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Nassau Voters Nix $400M Arena Replacement Plan


Nassau County Executive Edward Mangano, background left, listens as New York Islanders owner Charles Wang speaks at a news conference after Nassau County residents rejected a referendum to borrow $400 million for the construction of a new hockey arena and ballpark, on Monday, Aug. 31, 2011 in Uniondale, N.Y. (AP Photo/Kathy Kmonicek)

Nassau County voters shot down a proposal to rebuild the 39-year-old Nassau Veterans Memorial Coliseum in an August referendum Monday by a 14-percent margin, raising unanswered questions about whether the NHL’s New York Islanders will continue calling the aging arena home.


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With about half of the ballots counted, the result was called at about 11:30 p.m. The unofficial tally upon the first count showed a more than 21,500 vote difference out of more than 155,218 cast with about 5,000 absentee ballots awaiting review.

“I’m heartbroken that this was not passed,” Islanders owner Charles Wang said, twice describing the results as disappointing during a news conference at the Coliseum.

“I feel that the sound bites ruled the day and not the facts,” he said. “Right now, it’s an emotional time and we’re not going to make any comments on any specific next steps.”

The rejected plan would have granted taxpayer approval for the county to borrow $400 million to replace the Coliseum and build a minor league baseball park nearby. Wang has said he would be forced to move the hockey team if they don’t get a new arena by the time their lease expires in 2015.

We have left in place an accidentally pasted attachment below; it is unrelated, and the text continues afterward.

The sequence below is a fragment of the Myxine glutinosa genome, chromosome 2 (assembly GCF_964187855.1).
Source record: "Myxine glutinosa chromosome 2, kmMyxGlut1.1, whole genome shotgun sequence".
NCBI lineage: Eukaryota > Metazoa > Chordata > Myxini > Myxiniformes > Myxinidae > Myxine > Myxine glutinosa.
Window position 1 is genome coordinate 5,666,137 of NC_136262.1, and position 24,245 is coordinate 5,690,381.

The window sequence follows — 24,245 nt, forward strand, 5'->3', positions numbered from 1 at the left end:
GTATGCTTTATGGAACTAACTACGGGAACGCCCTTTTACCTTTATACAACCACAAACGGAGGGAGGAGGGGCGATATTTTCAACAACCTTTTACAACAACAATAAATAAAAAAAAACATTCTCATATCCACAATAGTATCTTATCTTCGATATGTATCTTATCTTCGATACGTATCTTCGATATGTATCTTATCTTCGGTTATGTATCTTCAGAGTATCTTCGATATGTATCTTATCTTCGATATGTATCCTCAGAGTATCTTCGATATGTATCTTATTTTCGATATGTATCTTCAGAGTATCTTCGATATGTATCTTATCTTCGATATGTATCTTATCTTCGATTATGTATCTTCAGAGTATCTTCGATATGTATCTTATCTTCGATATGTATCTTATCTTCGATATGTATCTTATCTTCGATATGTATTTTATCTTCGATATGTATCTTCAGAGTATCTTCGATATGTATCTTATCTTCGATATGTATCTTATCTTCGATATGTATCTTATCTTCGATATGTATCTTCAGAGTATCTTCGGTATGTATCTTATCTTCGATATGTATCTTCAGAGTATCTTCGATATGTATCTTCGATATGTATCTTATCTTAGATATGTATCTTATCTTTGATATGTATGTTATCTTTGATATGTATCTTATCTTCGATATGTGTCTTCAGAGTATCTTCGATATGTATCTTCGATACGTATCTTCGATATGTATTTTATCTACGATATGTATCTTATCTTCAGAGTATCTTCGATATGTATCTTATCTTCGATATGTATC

“This just opens up a new door,” County Executive Ed Mangano said. “We will continue to move ahead. In the coming weeks we will seek additional options for this property.”

Neither Mangano nor Wang took questions after making their statements, reviving speculation that the team could move to Kansas City, New York City, Canada or elsewhere if a new plan doesn’t materialize before the clock runs out. Wang reiterated that the team will stay put until the lease it up.

It was Wang’s second failed attempt in a decade to secure a new Coliseum for the Islanders after the privately funded Lighthouse Project, a mixed-use development plan anchored by the arena, died in the protracted planning stages. Mangano’s publicly financed Plan B was touted as a way to create much-needed jobs, spur economic development and keep Long Island’s only professional sports franchise.

Unions, business groups, nonprofits and a host of others rallied around the plan during an intense “Vote Yes” media blitz in the weeks and days right up until the referendum. Critics balked at the anticipated tax increase that taxpayers would shoulder while the county struggles to contend with projected budget deficits.

“I just don’t think there’s enough information out there,” said Reggie Paylor of Uniondale after voting no. “Everyone wants the Island to obviously prosper, but I just don’t think it’s very well thought out. I think it’s a little rushed.”

Islanders fans chanted for their team outside the box office, some tearing up at the news.

“It’s like a part of my heart is being ripped out,” said 21-year-old Matt Stein of West Babylon, a season ticket holder carrying a homemade “New Arena or Riot” sign. As a Suffolk County resident, he could not vote to help his team, but he could rally in support.

“They better do something to get us back in here,” he said. “Some way, somehow, I hope that we’ll be back.”

-With Jim Mancari

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